It’s no secret that I think rail travel is still one of the most romantic and interesting ways to travel over long distances. I’d love to take a cross continental train-trip, stopping in various places along the way, and soaking up the scenery from a comfortable car, while chatting with friends and other passengers.
Someone at NPR obviously agrees with me, as they’ve sent reporter David Greene and photographer David Gilkey on a 6000 mile odyssey across Russia By Rail. They two Davids started in Moscow and end their journey in Vladivostok on the Pacific Ocean, covering the entire length of the famous Trans-Siberian Railway. Along the way, they got the chance to experience modern Russia in all of its glory.
This special report kicked off yesterday and will continue through tomorrow. It features a number of great stories about how Russia’s tumultuous history has shaped the country even today, and takes a look at where it is headed now that twenty years have passed since the fall of the Soviet Union. Greene’s words introduce us to the Russian people and give us a glimpse of their daily lives, while Gilkey’s amazing photographs capture moments in time from their epic journey.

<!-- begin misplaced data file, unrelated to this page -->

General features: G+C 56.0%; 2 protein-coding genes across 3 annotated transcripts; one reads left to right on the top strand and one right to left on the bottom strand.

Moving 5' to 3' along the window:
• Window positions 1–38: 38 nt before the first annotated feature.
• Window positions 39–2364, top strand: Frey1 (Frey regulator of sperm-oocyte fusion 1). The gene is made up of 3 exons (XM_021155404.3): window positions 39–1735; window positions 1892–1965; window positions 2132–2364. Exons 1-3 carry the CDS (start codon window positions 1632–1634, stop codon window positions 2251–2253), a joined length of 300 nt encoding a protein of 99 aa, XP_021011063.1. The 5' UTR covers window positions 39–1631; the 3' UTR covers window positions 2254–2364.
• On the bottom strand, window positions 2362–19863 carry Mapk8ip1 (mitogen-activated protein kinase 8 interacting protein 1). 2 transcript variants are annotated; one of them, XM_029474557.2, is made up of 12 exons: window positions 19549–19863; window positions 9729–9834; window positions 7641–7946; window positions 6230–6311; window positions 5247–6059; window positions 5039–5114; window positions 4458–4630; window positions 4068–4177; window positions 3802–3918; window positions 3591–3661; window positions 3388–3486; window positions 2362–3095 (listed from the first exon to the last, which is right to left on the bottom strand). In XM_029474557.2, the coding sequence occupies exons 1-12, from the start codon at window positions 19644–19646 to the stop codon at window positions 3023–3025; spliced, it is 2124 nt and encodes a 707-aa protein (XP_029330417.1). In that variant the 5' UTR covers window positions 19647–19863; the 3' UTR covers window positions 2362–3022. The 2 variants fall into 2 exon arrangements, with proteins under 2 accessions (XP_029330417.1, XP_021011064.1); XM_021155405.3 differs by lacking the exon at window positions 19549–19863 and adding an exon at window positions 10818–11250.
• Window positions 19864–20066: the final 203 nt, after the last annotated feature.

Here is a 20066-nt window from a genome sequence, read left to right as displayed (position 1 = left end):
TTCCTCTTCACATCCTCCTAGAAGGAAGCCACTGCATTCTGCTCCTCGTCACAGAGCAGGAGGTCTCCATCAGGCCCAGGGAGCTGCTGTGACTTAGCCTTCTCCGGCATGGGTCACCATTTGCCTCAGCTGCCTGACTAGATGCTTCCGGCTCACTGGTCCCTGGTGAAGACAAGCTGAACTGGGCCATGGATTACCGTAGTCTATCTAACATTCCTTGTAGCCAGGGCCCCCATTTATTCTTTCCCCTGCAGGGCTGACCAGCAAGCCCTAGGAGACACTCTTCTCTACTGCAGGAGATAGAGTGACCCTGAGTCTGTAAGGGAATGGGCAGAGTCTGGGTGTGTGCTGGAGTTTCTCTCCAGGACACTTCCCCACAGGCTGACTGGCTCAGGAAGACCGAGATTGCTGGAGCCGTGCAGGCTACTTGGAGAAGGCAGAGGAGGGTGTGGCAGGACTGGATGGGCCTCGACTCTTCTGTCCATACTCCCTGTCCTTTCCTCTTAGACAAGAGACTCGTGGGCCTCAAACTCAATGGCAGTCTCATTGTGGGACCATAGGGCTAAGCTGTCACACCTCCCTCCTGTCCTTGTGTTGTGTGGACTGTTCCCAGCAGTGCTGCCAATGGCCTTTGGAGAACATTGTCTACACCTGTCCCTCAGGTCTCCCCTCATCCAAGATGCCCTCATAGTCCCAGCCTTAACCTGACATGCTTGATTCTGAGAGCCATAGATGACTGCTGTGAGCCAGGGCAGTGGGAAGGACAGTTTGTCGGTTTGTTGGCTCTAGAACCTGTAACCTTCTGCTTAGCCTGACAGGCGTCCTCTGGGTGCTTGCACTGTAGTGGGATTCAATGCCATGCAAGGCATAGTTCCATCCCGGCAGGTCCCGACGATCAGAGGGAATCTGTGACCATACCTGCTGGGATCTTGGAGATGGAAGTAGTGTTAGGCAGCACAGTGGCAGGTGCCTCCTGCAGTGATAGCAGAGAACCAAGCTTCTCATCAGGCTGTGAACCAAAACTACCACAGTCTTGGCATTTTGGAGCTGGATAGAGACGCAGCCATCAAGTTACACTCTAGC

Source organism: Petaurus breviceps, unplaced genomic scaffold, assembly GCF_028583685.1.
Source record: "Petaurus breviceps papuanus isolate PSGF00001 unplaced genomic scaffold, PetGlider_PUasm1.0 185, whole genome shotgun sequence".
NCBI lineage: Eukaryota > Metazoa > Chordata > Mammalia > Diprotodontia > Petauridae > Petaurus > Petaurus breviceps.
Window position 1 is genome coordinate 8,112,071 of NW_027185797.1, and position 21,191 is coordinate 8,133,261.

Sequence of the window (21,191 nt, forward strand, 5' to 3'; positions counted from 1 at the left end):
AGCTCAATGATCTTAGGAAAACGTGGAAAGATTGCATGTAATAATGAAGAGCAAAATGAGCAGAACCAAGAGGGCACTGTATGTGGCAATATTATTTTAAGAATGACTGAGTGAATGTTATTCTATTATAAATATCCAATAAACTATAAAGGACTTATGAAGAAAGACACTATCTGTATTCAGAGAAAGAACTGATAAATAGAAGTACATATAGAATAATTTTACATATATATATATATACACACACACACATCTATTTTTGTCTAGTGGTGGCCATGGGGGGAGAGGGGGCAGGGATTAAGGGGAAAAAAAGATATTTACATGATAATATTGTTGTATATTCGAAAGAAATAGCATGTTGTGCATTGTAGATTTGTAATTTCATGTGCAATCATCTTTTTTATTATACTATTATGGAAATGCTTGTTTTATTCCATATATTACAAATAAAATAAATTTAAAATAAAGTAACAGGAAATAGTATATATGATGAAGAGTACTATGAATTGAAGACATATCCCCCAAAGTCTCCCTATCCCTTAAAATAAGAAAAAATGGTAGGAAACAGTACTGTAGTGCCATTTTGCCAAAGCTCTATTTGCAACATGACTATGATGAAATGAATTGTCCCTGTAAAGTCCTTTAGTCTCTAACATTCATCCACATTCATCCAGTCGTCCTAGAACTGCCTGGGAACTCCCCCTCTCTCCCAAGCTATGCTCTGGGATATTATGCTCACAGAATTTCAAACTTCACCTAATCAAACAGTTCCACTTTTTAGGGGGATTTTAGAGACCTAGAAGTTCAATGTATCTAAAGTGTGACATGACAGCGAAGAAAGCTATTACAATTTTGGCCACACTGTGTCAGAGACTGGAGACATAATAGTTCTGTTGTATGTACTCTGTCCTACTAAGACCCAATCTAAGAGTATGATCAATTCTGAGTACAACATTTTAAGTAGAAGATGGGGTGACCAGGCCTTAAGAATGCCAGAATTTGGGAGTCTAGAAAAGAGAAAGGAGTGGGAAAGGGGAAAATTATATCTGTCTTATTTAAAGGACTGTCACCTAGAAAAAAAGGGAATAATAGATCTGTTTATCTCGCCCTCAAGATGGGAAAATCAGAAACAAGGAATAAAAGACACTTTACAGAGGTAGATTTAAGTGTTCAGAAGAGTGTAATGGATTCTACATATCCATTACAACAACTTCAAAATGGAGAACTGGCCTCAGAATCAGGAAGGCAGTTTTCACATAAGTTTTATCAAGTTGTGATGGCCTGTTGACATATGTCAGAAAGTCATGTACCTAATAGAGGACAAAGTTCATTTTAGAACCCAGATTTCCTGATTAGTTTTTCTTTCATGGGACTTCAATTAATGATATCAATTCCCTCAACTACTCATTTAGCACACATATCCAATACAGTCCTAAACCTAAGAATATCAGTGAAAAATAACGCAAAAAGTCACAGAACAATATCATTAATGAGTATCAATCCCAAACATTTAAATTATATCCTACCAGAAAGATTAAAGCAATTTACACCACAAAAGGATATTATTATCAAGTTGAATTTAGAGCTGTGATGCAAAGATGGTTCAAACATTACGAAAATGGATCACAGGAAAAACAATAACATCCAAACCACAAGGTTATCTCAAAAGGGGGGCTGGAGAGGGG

Russia By Rail is equal parts travelogue, investigative reporting, and photo journalism. It all comes together very well, and will likely inspire some thoughts of making the journey for yourself.
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1 thought on “NPR Does Russia By Rail”
I really hope he traveled in Spalny Vagon / SV Lux (1st class)- http://www.trainsrussia.com/en/faq
…cause everything else is horrible ! Riding a train in Russia is not an adventure, it's a nightmare.
I've been reading about travel along Trans Sib, and I guess, for travelers it's exotic, adventurous.
When I was a kid, I used to travel from Moscow to Noviy Urengoy by train ( 3+ days )every summer…worst childhood memories ever.
Train travel is considered to be for poor people in Russia, and chances of being robbed is high. It's dirty, disgusting, and service is… non-existing.
I still take an 8 hour ride from Moscow to Kursk whenever I go to see my family, but I try to stay awake most of the trip.
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